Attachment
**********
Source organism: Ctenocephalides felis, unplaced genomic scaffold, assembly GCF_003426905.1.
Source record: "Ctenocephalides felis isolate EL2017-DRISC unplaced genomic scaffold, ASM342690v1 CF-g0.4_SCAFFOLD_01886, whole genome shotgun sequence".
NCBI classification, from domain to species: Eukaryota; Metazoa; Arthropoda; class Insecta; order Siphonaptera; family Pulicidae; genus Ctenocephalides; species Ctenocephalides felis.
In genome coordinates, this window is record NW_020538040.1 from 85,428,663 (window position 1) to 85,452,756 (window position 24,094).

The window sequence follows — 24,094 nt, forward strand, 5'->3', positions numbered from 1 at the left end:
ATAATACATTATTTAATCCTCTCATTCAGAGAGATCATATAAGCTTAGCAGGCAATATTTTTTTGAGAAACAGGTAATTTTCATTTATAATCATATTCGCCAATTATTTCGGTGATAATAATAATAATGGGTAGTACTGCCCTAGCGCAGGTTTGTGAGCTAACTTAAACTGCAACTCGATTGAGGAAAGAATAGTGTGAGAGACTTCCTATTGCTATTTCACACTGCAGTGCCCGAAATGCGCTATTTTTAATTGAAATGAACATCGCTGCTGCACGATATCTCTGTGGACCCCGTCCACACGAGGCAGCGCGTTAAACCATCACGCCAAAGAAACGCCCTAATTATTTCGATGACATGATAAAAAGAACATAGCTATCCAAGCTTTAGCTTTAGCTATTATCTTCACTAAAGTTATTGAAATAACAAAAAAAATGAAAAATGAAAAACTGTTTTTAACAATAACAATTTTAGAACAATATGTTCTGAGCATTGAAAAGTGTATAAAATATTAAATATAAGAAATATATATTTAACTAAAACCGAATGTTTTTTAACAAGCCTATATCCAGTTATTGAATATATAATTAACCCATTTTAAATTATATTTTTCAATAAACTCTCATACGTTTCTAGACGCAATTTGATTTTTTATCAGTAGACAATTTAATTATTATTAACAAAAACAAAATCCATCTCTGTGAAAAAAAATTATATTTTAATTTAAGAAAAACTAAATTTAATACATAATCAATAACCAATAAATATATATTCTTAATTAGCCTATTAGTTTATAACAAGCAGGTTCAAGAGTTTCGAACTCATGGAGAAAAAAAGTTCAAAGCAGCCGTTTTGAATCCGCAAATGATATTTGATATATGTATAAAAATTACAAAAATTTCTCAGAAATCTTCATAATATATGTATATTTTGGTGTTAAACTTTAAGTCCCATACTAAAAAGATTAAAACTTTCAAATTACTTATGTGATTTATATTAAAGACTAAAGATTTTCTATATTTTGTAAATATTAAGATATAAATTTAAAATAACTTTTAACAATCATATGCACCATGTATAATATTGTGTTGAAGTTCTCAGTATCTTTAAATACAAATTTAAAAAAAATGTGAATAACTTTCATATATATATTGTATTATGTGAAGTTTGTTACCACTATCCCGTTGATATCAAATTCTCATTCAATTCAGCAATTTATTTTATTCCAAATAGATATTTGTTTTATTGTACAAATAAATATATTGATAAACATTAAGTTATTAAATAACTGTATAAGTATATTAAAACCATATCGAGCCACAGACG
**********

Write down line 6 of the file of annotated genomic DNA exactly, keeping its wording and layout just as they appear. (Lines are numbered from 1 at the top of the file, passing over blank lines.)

ATAATACATTATTTAATCCTCTCATTCAGAGAGATCATATAAGCTTAGCAGGCAATATTTTTTTGAGAAACAGGTAATTTTCATTTATAATCATATTCGCCAATTATTTCGGTGATAATAATAATAATGGGTAGTACTGCCCTAGCGCAGGTTTGTGAGCTAACTTAAACTGCAACTCGATTGAGGAAAGAATAGTGTGAGAGACTTCCTATTGCTATTTCACACTGCAGTGCCCGAAATGCGCTATTTTTAATTGAAATGAACATCGCTGCTGCACGATATCTCTGTGGACCCCGTCCACACGAGGCAGCGCGTTAAACCATCACGCCAAAGAAACGCCCTAATTATTTCGATGACATGATAAAAAGAACATAGCTATCCAAGCTTTAGCTTTAGCTATTATCTTCACTAAAGTTATTGAAATAACAAAAAAAATGAAAAATGAAAAACTGTTTTTAACAATAACAATTTTAGAACAATATGTTCTGAGCATTGAAAAGTGTATAAAATATTAAATATAAGAAATATATATTTAACTAAAACCGAATGTTTTTTAACAAGCCTATATCCAGTTATTGAATATATAATTAACCCATTTTAAATTATATTTTTCAATAAACTCTCATACGTTTCTAGACGCAATTTGATTTTTTATCAGTAGACAATTTAATTATTATTAACAAAAACAAAATCCATCTCTGTGAAAAAAAATTATATTTTAATTTAAGAAAAACTAAATTTAATACATAATCAATAACCAATAAATATATATTCTTAATTAGCCTATTAGTTTATAACAAGCAGGTTCAAGAGTTTCGAACTCATGGAGAAAAAAAGTTCAAAGCAGCCGTTTTGAATCCGCAAATGATATTTGATATATGTATAAAAATTACAAAAATTTCTCAGAAATCTTCATAATATATGTATATTTTGGTGTTAAACTTTAAGTCCCATACTAAAAAGATTAAAACTTTCAAATTACTTATGTGATTTATATTAAAGACTAAAGATTTTCTATATTTTGTAAATATTAAGATATAAATTTAAAATAACTTTTAACAATCATATGCACCATGTATAATATTGTGTTGAAGTTCTCAGTATCTTTAAATACAAATTTAAAAAAAATGTGAATAACTTTCATATATATATTGTATTATGTGAAGTTTGTTACCACTATCCCGTTGATATCAAATTCTCATTCAATTCAGCAATTTATTTTATTCCAAATAGATATTTGTTTTATTGTACAAATAAATATATTGATAAACATTAAGTTATTAAATAACTGTATAAGTATATTAAAACCATATCGAGCCACAGACG